Trump’s War on the Environment
President Donald Trump is a radical climate-change denier and crusader for deregulation who is trying to gut the U.S. Environmental Protection Agency — an entity critical to protecting the health of all Americans. Trump selected as the Administrator of EPA Scott Pruitt, the Attorney General of Oklahoma, who has made a career of attacking EPA and lobbying for the oil and gas industry.
The administration has signaled its plans to eliminate or weaken regulations to control water pollution, greenhouse gases, and vehicle fuel efficiency, among other important areas.
Take action today to demand that your elected representatives oppose this anti-environmental assault. Donate to give us the ammunition to fight back. For a detailed analysis of Pruitt’s career and record, click here.
In 2011, Pruitt signed and sent a letter to EPA on his own stationary that had been written — word for word — by lawyers for an oil and gas company in his state, arguing that the industry was releasing much less air pollution than the federal agency calculated.
“Scott Pruitt likes to take dictation from oil and gas lobbyists, who drafted a number of letters he signed as Oklahoma’s Attorney General,” said Environmental Integrity Project Executive Director Eric Schaeffer, former director of enforcement at EPA. “The Trump Administration could save money by just installing an auto-pen in the EPA Administrator’s office to sign whatever the industry’s lawyers deliver.”
Why EPA Matters
EPA, the linchpin of environmental protection in the U.S., is facing a mortal threat — from the very top. Created by a Republican President and a Democratic Congress in 1970, EPA is far more than a protector of wildlife, clean air and clean water. EPA saves the lives of Americans — especially the elderly and young — every day by enforcing the federal Clean Air Act and reducing soot and smog pollution that trigger heart and asthma attacks. Trump and his allies are now sharpening their knives to slice up this critically important environmental law and others.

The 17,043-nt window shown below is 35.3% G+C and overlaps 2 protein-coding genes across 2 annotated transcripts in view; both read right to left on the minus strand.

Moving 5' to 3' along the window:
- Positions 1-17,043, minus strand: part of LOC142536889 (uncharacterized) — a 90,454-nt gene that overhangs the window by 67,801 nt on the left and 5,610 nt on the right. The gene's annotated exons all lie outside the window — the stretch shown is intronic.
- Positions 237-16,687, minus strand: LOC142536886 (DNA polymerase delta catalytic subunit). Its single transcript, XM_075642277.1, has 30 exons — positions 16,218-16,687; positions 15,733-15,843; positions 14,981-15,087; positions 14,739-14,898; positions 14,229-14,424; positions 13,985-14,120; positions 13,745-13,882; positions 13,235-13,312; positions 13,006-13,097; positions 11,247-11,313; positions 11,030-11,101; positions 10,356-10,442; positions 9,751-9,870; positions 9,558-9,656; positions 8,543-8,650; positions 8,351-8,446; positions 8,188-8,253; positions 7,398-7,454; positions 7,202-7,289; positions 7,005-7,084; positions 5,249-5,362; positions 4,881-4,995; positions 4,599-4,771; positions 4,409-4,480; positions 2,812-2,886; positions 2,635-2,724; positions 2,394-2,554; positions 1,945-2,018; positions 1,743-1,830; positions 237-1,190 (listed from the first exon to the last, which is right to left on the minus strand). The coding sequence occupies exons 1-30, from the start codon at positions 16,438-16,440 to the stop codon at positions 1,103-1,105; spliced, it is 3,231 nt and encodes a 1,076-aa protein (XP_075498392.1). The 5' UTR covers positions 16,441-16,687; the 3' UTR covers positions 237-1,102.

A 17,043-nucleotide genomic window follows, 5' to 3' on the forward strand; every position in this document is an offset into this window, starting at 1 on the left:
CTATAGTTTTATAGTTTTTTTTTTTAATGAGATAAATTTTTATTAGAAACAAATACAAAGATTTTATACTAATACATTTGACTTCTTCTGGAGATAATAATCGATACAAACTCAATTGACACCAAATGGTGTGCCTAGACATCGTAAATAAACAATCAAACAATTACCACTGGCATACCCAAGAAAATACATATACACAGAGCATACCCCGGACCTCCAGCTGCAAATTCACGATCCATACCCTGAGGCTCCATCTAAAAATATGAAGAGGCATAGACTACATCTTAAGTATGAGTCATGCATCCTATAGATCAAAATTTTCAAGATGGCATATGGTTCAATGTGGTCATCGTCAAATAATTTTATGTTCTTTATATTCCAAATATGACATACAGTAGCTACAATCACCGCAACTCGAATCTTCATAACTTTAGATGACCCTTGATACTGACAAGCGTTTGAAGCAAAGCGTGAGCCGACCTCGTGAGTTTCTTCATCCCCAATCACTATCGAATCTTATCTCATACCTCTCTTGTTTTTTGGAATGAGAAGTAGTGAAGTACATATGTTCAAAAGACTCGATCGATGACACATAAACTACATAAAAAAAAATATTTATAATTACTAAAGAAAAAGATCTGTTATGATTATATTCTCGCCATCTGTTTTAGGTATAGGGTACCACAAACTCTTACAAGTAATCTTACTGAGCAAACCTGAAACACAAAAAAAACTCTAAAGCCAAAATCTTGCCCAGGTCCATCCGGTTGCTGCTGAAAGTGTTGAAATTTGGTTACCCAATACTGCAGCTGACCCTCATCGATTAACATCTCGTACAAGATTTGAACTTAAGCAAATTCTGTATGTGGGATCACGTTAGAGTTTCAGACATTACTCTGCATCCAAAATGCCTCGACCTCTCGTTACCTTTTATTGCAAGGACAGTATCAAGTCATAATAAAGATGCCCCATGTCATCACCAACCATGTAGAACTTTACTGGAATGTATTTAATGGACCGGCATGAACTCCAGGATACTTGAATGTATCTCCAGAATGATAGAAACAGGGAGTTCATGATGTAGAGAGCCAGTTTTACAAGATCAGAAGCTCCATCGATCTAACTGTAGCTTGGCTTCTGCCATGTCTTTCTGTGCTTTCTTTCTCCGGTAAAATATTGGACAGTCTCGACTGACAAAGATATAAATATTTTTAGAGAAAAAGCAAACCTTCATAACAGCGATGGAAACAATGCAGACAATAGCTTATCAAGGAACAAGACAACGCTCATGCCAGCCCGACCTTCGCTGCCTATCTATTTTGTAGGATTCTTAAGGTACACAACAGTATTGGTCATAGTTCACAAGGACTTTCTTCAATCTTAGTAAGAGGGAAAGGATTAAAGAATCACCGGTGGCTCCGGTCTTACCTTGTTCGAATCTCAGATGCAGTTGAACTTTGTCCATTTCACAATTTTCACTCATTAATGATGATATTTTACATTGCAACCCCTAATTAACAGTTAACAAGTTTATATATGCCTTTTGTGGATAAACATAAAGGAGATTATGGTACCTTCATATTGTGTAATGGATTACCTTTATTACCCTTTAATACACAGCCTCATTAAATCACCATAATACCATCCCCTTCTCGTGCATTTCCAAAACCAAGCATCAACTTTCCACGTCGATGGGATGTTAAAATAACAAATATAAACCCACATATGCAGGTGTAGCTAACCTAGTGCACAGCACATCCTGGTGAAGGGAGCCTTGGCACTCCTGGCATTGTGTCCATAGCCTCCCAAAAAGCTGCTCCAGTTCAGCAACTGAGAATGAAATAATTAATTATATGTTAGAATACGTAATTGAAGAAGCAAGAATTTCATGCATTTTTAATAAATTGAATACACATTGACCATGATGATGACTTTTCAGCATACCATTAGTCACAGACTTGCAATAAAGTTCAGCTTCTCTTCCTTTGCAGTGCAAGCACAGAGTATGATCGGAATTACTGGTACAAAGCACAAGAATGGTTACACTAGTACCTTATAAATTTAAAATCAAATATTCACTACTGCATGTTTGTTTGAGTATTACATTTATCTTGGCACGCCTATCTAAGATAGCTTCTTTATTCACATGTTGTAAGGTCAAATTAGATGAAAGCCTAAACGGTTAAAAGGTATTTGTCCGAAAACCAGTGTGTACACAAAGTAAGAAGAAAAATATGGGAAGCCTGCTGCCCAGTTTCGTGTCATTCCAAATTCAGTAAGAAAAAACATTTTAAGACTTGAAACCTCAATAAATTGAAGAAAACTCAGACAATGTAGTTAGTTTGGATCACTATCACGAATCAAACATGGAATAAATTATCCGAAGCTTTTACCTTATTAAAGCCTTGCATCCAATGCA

From 1970 to today, the enforcement of the Clean Air Act has prevented more than 13 million premature deaths from lung disease and heart attacks, along with tens of millions of lost work and school days caused by asthma.
Because of EPA and its oversight of state environmental agencies, major air pollutants in the U.S. fell by almost 70 percent between 1970 and 2014, while America’s gross domestic product grew by 238 percent.
All of this progress could be reversed if Trump follows through on his threats to hobble EPA. During a Republican primary debate in Detroit on March 3, 2016, Trump said: “Department of Environmental Protection: We are going to get rid of it in almost every form. We’re going to have little tidbits left. But we’re going to take a tremendous amount out.”
Trump has also called climate change a “hoax” created by the Chinese and is working to throw out EPA’s regulations for controlling greenhouse gas pollution. His climate change denial is despite the consensus of scientists globally that global warming is a real threat, as verified by NASA, the U.S. National Academy of Sciences, the American Association for the Advancement of Science, the American Meteorological Society, the American Physical Society, the United Nations Intergovernmental Panel on Climate Change, and about 97 percent of actively publishing climate scientists.
The Big Picture
The problem is, science itself appears to be under assault by Trump and Congressional Republicans. For example, the Republican-led House Science, Space and Technology Committee has held 24 hearings on environmental issues in 2015 and 2016, inviting 40 witnesses from industry but only sixteen scientists to testify before the “science” committee.